Remember these images expand way past technique too. Style, audience connection, emotional delivery, etc

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I used to love these "tricks" but as ive developed and performed more I've learned they are always temporary and always have pros and cons so they might work for maybe a week and then you need a new trick to make another balance shift etc. So basically what I mean is you can't just grab a trick from a forum and use it forever, it may help in some ways but throw your voice off and cause long term imbalance in the voice, you have to be taking lessons on an ongoing basis and memorize at ton of these images that have worked for you and be able to feel when you need them that night and when you need other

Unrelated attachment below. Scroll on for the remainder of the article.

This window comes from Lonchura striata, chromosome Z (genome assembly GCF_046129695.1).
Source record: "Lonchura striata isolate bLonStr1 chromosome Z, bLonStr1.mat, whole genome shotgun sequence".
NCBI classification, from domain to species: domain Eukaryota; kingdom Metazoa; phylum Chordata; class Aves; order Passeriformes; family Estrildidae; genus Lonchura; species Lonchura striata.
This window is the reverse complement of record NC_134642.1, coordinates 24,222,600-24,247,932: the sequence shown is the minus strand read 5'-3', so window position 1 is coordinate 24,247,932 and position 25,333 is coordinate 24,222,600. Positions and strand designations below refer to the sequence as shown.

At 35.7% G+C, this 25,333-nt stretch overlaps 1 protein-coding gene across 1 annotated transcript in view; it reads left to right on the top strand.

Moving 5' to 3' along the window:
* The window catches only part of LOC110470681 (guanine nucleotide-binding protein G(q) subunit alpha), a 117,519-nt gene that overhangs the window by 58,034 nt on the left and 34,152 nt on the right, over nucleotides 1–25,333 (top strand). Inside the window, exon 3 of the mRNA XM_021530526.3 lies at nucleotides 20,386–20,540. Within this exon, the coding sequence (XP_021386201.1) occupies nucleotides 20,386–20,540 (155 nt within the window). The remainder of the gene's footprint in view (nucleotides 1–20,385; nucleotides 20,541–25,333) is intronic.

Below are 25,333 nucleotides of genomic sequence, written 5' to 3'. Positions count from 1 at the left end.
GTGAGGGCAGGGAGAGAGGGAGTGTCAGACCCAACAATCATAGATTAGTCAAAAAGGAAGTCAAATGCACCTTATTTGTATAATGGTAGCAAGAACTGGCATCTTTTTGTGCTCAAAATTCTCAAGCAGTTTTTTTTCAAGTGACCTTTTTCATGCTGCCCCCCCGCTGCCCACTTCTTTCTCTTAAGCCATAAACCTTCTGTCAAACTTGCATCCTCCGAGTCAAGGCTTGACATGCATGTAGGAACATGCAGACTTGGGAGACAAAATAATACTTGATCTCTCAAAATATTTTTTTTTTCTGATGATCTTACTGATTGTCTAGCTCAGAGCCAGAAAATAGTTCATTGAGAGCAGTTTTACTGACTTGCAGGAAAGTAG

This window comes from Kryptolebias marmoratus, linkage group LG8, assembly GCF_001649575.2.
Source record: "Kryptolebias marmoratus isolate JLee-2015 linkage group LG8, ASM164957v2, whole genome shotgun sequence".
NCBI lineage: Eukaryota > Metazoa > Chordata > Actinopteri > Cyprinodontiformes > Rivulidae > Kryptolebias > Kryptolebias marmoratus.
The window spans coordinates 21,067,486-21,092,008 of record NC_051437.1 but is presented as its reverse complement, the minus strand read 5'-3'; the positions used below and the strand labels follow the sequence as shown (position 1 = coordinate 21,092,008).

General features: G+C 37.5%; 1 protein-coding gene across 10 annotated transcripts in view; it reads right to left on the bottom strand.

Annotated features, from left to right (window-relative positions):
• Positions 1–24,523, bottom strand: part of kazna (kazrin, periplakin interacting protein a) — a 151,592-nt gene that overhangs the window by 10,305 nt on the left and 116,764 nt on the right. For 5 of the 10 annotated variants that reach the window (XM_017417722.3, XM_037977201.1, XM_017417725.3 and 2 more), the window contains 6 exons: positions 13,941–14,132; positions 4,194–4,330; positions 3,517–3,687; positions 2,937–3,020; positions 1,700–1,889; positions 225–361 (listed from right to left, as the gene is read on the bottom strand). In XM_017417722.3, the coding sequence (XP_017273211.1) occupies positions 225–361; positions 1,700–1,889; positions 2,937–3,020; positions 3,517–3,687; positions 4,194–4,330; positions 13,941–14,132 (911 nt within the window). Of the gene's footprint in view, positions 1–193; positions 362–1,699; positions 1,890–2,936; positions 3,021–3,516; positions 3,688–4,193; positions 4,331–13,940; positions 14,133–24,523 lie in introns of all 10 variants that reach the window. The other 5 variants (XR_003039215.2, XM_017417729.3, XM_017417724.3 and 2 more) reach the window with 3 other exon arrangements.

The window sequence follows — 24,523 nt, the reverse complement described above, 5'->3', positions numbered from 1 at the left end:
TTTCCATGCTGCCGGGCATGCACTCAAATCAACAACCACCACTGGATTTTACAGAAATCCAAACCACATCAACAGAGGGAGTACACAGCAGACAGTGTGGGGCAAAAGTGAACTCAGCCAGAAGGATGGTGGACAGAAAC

Remember these images expand way past technique too. Style, audience connection, emotional delivery, etc

So, how does your current teacher teach? With images? Or, even, just registering feelings? An image that gets you to make a sound and once the teacher says it's good then you memorize that feeling?

 

Just wondering. Because we cannot reach in and manipulate with our fingers the vocal folds the way that we do strings on a guitar or keys on a keyboard or piano.

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So, how does your current teacher teach? With images? Or, even, just registering feelings? An image that gets you to make a sound and once the teacher says it's good then you memorize that feeling?

That's really a hard question to answer. Yes, kind of. There is a lot of emphasis on specific sounds, finding the physical sensations that signify correct technique, especially through comparing them to natural body functions (coughing, yawning etc.), looking in the mirror to try to catch visual evidence of physical sensations that signify incorrect technique and fix them, etc. Not so much imaginary visualizations, it's more about finding tangible "references" as Felipe calls them. And this is not just a quirk of one teacher it is the way I have noticed many great vocal teachers teach.